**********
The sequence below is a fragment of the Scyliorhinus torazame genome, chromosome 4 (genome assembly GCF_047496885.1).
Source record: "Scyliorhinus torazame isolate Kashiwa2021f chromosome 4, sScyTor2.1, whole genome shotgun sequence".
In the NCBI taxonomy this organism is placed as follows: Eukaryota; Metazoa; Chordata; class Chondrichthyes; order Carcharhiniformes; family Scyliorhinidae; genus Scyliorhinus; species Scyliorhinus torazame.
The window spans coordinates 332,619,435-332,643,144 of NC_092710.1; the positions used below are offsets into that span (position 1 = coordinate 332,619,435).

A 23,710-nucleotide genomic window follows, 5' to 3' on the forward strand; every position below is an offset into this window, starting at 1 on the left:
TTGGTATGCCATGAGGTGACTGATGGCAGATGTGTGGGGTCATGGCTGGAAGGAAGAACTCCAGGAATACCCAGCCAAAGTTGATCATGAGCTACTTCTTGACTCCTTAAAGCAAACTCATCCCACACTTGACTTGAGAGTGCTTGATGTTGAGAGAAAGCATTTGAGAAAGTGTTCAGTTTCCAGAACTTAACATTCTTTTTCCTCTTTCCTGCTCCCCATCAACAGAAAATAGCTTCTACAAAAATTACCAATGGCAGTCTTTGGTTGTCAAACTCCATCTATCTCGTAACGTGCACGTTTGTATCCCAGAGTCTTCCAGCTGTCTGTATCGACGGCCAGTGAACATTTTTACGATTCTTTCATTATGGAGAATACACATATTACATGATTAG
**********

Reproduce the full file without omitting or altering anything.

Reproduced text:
The sequence below is a fragment of the Scyliorhinus torazame genome, chromosome 4 (genome assembly GCF_047496885.1).
Source record: "Scyliorhinus torazame isolate Kashiwa2021f chromosome 4, sScyTor2.1, whole genome shotgun sequence".
In the NCBI taxonomy this organism is placed as follows: Eukaryota; Metazoa; Chordata; class Chondrichthyes; order Carcharhiniformes; family Scyliorhinidae; genus Scyliorhinus; species Scyliorhinus torazame.
The window spans coordinates 332,619,435-332,643,144 of NC_092710.1; the positions used below are offsets into that span (position 1 = coordinate 332,619,435).

A 23,710-nucleotide genomic window follows, 5' to 3' on the forward strand; every position below is an offset into this window, starting at 1 on the left:
TTGGTATGCCATGAGGTGACTGATGGCAGATGTGTGGGGTCATGGCTGGAAGGAAGAACTCCAGGAATACCCAGCCAAAGTTGATCATGAGCTACTTCTTGACTCCTTAAAGCAAACTCATCCCACACTTGACTTGAGAGTGCTTGATGTTGAGAGAAAGCATTTGAGAAAGTGTTCAGTTTCCAGAACTTAACATTCTTTTTCCTCTTTCCTGCTCCCCATCAACAGAAAATAGCTTCTACAAAAATTACCAATGGCAGTCTTTGGTTGTCAAACTCCATCTATCTCGTAACGTGCACGTTTGTATCCCAGAGTCTTCCAGCTGTCTGTATCGACGGCCAGTGAACATTTTTACGATTCTTTCATTATGGAGAATACACATATTACATGATTAG